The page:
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Author Topic: Great Britain  (Read 5761 times)

njroadhorse

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Great Britain
« on: March 10, 2009, 04:55:15 PM »

Let me hear any of you British road enthusiasts sound off about the road system.

My bit:
I was in England in June-July 2007, and hit up London, Windsor, Bath and Cardiff.  I personally think the A46 outside of Bath is beautiful and that the M4 reminds me of I-80 in NJ. 

Let's hear your thoughts, proposals on roads, etc.
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I-99... the Glen Quagmire of interstate routes??

Chris

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Re: Great Britain
« Reply #1 on: March 10, 2009, 05:06:58 PM »

Never been there, unfortunatly.  X-(

A good thing is that almost all their motorways have 6 lanes, but from what I've read the country is very anti-motorway construction in the last 20 years, so nearly no new motorways were opened. The British motorway system is said to have the highest average AADT in Europe, and London has probably the least developed motorway network of modern cities. It does have a huge subway system to compensate though.

I think they should get rid of their A1 (M) designations though. And the signage is not the best in Europe in my opinion...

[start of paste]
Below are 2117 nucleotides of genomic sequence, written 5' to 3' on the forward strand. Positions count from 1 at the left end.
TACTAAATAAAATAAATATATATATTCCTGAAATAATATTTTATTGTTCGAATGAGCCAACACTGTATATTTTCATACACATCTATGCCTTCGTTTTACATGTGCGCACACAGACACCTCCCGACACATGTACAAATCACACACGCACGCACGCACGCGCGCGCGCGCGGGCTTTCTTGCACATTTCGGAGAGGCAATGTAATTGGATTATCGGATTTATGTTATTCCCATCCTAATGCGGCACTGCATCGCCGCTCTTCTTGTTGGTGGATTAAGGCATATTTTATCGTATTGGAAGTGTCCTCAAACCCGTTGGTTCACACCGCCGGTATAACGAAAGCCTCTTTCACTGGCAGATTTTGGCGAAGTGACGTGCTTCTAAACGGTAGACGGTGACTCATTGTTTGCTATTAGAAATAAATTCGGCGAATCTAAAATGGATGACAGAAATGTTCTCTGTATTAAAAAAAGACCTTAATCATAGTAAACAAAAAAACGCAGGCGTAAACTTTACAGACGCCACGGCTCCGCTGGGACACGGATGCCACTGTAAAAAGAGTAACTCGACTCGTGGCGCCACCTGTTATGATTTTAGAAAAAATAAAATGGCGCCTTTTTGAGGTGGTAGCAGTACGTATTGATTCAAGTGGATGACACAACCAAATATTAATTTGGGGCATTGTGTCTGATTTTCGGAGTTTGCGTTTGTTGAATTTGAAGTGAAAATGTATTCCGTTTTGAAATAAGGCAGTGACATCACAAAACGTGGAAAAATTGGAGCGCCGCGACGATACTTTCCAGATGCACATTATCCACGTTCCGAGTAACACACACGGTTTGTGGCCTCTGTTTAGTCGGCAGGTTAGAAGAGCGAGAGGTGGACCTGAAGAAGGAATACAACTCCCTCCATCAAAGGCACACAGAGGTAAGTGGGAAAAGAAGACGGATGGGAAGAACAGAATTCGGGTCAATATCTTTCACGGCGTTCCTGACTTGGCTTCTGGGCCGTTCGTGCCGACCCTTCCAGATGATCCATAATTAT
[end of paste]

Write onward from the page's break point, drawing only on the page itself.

Truvelo

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Re: Great Britain
« Reply #2 on: March 10, 2009, 05:55:30 PM »

Yes, our motorways (freeways) were mostly built as six lanes, which when first built in the late 50's early 60's seemed like such a vast amount of pavement for so little traffic. Fortunately or unfortunately, depending on how you look at it, that space didn't remain empty for long. Once section, the M5 to the south of Birmingham, was built with only four lanes to save money but was later widened to six lanes at a much greater cost than it would have been to build it with six lanes from the outset. If our rural freeways had been built with just four lanes, like most of the US, I dread to think how they would cope with todays traffic.

Many miles of six lane freeway have been widened to eight lanes over the years. This picture shows work commencing on such a stretch, and traffic jams are the norm, especially in construction zones. The problem with widening our roads is the bridges were often built wide enough to accomodate the existing traffic lanes which means adding extra lanes requires a new wider bridge or losing the shoulder at each bridge although unusally in this picture the bridges are able to take an extra lane in each direction without losing the shoulder. This is rare though. Even the medians are only about 6 foot wide so our right of way is extremely narrow compared to North America.



Another construction zone is visible here. This is the M6 freeway which provides the only decent route along the northwest of England. When this road is blocked the alternatives are the existing roads which pass through all the towns and villages and a traffic jam in these towns is usually the sign that there's been an accident on the freeway. If I remember correctly, the congestion on the right of the picture was caused by a minor fender bender which because of the construction, the three lanes were shifted to use the shoulder so any stranded vehicles will block one of the lanes causing tailbacks which within a few minutes can stretch back several miles.

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